Schmitt F, Maignan A, Ploteau S, Hamel A, Lagier S, Blin Y et al (2010) New anatomical data on the drainage patterns of the uncinate process of the pancreas. Surg Radiol Anat 32(8):777–781CrossRefPubMedGoogle Scholar
  11. 11.
    Rogers CS, Stoltz DA, Meyerholz DK, Ostedgaard LS, Rokhlina T, Taft PJ et al (2008) Disruption of the CFTR gene produces a model of cystic fibrosis in newborn pigs. Science 321(5897):1837–1841CrossRefPubMedPubMedCentralGoogle Scholar
  12. 12.
    Uc A, Giriyappa R, Meyerholz DK, Griffin M, Ostedgaard LS, Tang XX et al (2012) Pancreatic and biliary secretion are both altered in cystic fibrosis pigs. Am J Physiol Gastrointest Liver Physiol 303(8):G961–G968CrossRefPubMedPubMedCentralGoogle Scholar
  13. 13.
    Beger HG, Schoenberg MH, Link KH, Safi F, Berger D (1997) Duodenum-preserving pancreatic head resection—a standard method in chronic pancreatitis. Chir Z Alle Geb Oper Medizen 68(9):874–880CrossRefGoogle Scholar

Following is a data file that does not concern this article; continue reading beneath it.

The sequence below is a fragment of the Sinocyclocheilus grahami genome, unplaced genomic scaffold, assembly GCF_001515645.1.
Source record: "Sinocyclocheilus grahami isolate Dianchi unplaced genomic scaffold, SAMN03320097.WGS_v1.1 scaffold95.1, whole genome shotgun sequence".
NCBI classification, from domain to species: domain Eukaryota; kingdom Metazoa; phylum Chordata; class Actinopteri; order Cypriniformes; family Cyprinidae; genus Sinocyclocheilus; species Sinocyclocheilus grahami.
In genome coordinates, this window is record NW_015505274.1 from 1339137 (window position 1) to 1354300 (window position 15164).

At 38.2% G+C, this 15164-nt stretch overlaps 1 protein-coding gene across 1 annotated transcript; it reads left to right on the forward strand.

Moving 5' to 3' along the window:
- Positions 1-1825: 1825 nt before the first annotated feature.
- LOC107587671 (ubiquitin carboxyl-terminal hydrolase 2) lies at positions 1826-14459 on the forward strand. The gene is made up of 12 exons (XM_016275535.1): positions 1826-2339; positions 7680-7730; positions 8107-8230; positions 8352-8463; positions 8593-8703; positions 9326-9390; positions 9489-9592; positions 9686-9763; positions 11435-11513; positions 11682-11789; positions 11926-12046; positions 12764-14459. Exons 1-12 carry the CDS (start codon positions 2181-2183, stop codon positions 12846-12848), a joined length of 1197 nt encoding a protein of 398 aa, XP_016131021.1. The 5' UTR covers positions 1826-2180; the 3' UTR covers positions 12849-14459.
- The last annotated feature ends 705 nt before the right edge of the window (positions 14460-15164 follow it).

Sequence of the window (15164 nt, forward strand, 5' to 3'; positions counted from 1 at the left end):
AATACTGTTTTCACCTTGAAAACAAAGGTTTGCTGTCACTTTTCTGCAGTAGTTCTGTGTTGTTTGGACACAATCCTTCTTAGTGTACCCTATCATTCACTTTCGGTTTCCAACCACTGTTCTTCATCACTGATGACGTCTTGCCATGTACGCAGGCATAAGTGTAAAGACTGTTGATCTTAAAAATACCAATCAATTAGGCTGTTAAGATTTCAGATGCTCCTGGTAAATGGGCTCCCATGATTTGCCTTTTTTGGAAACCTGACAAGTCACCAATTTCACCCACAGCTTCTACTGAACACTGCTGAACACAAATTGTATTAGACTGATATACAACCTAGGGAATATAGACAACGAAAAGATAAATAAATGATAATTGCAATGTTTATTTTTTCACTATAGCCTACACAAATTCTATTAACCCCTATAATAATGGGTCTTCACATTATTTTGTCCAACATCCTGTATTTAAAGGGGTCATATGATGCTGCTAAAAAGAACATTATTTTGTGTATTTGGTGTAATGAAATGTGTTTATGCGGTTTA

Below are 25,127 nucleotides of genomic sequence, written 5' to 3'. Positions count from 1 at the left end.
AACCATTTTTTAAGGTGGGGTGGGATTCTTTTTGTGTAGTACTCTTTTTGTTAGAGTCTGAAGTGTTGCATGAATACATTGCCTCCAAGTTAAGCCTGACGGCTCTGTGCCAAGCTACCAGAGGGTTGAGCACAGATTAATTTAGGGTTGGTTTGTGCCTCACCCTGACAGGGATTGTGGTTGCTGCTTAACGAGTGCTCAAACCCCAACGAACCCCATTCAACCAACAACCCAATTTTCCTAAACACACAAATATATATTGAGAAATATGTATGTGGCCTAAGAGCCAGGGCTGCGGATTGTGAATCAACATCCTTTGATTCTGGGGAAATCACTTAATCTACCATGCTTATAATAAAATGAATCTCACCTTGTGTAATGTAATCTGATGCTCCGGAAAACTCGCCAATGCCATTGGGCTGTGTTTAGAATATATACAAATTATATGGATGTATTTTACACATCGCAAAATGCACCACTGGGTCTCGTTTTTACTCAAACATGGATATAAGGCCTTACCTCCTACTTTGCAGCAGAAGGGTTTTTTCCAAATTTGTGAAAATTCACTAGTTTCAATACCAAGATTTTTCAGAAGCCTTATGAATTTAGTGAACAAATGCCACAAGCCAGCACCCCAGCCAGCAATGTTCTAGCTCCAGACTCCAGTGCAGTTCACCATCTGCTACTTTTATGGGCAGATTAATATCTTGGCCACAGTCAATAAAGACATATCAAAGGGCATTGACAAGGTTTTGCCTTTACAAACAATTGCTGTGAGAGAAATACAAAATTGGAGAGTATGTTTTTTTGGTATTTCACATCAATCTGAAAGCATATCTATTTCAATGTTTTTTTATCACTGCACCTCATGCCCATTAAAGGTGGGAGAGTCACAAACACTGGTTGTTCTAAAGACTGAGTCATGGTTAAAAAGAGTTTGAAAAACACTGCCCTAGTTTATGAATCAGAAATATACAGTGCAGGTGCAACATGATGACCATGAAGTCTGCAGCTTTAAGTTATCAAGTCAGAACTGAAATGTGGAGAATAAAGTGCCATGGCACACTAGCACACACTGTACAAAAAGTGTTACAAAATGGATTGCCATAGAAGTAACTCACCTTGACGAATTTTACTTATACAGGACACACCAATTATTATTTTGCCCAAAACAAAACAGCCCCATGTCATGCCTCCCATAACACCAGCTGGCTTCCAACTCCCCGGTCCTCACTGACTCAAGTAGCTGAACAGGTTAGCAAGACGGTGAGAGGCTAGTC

14. 14.
    Frey CF, Amikura K (1994) Local resection of the head of the pancreas combined with longitudinal pancreaticojejunostomy in the management of patients with chronic pancreatitis. Ann Surg 220(4):492-504-507CrossRefGoogle Scholar
  15. 15.
    Keus E, van Laarhoven CJHM, Eddes EH, Masclee AAM, Schipper MEI, Gooszen HG (2003) Size of the pancreatic head as a prognostic factor for the outcome of Beger’s procedure for painful chronic pancreatitis. Br J Surg 90(3):320–324CrossRefPubMedGoogle Scholar
  16. 16.
    Song KB, Kim SC, Hwang DW, Lee JH, Lee DJ, Lee JW et al (2015) Enucleation for benign or low-grade malignant lesions of the pancreas: single-center experience with 65 consecutive patients. Surgery 158(5):1203–1210CrossRefPubMedGoogle Scholar
  17. 17.
    Zhang R-C, Zhou Y-C, Mou Y-P, Huang C-J, Jin W-W, Yan J-F et al (2016) Laparoscopic versus open enucleation for pancreatic neoplasms: clinical outcomes and pancreatic function analysis. Surg Endosc 30(7):2657–2665CrossRefPubMedGoogle Scholar

Copyright information

© Springer Science+Business Media New York 2017

Authors and Affiliations

  • Philip C. Müller
    • 1
    Email author
  • Daniel C. Steinemann
    • 1
  • Felix Nickel
    • 1
  • Lukas Chinczewski
    • 1
  • Beat P. Müller-Stich
    • 1
  • Georg R. Linke
    • 1
    • 3
  • Kaspar Z’graggen
    • 2
  1. 1.Department of General, Visceral and Transplantation SurgeryUniversity Hospital HeidelbergHeidelbergGermany
  2. 2.Berner Viszeralchirurgie, Klinik Beau-Site, HirslandenBernSwitzerland
  3. 3.Department of SurgerySpital STS AG ThunThunSwitzerland

Personalised recommendations